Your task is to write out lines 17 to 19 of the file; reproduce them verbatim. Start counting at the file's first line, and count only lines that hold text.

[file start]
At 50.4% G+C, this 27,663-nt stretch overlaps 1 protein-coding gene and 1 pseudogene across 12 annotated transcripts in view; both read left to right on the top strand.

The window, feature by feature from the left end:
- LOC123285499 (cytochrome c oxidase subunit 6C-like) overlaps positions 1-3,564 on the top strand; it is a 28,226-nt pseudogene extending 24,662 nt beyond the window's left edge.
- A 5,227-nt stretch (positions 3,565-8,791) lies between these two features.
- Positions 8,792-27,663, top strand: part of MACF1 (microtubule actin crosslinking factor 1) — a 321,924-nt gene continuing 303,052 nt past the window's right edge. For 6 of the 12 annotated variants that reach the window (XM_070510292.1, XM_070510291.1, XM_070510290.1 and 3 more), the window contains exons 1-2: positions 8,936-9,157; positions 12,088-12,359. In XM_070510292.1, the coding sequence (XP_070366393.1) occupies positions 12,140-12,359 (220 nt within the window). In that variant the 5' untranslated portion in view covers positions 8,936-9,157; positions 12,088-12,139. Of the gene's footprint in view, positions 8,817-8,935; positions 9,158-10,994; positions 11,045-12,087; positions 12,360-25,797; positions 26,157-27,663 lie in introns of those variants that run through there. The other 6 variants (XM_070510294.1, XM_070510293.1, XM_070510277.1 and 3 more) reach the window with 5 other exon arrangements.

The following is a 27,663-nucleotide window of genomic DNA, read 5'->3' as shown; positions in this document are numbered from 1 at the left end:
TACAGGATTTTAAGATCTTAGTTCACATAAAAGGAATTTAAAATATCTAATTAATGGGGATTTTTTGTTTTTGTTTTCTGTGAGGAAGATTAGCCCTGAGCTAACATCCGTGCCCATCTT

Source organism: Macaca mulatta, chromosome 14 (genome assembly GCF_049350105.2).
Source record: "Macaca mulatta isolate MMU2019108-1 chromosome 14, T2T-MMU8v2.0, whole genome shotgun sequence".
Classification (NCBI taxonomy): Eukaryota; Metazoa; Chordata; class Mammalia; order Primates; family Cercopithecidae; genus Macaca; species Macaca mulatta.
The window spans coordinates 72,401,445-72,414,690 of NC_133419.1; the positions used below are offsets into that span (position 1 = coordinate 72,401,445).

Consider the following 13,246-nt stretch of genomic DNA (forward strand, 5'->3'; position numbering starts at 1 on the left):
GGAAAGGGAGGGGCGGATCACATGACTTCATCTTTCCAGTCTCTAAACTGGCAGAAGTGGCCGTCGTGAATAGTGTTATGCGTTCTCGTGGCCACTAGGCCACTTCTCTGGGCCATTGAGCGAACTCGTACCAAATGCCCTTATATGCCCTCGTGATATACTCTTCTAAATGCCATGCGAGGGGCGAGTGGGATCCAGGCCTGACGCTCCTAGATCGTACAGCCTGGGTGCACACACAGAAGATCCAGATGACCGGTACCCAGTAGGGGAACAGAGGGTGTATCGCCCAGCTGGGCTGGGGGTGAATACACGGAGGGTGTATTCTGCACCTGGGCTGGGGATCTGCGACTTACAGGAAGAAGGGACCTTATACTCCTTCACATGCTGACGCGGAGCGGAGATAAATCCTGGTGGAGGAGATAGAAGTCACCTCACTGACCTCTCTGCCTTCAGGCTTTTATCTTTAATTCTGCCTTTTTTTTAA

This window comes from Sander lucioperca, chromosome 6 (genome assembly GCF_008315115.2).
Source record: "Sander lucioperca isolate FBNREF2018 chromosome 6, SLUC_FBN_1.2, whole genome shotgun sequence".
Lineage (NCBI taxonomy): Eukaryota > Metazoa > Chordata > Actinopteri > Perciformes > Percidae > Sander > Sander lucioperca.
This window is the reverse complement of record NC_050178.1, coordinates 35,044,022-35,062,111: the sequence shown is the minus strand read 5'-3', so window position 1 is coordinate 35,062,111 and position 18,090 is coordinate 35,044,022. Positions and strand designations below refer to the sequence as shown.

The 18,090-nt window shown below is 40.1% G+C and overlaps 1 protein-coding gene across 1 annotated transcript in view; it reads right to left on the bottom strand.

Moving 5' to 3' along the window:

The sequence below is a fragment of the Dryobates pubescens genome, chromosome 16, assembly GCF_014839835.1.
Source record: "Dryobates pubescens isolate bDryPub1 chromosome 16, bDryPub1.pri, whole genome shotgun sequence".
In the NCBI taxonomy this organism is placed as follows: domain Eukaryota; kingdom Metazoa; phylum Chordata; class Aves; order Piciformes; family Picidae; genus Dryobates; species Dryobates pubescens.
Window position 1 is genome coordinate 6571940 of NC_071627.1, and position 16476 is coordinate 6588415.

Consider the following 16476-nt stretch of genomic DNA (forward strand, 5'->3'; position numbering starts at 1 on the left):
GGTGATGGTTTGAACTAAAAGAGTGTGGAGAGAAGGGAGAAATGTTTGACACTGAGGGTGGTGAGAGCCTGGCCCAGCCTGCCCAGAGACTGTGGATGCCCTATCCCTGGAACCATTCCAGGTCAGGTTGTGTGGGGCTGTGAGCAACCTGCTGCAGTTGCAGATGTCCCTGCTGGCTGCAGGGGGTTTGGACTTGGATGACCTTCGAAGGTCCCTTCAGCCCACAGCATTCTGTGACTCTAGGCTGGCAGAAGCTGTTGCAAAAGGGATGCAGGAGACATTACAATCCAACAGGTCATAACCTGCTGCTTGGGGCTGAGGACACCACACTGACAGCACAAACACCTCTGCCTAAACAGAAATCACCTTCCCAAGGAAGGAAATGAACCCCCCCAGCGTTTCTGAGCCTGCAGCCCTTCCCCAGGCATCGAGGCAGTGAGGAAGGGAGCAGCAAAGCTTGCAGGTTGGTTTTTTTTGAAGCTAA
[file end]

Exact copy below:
This window is the reverse complement of record NC_050178.1, coordinates 35,044,022-35,062,111: the sequence shown is the minus strand read 5'-3', so window position 1 is coordinate 35,062,111 and position 18,090 is coordinate 35,044,022. Positions and strand designations below refer to the sequence as shown.

The 18,090-nt window shown below is 40.1% G+C and overlaps 1 protein-coding gene across 1 annotated transcript in view; it reads right to left on the bottom strand.

Moving 5' to 3' along the window: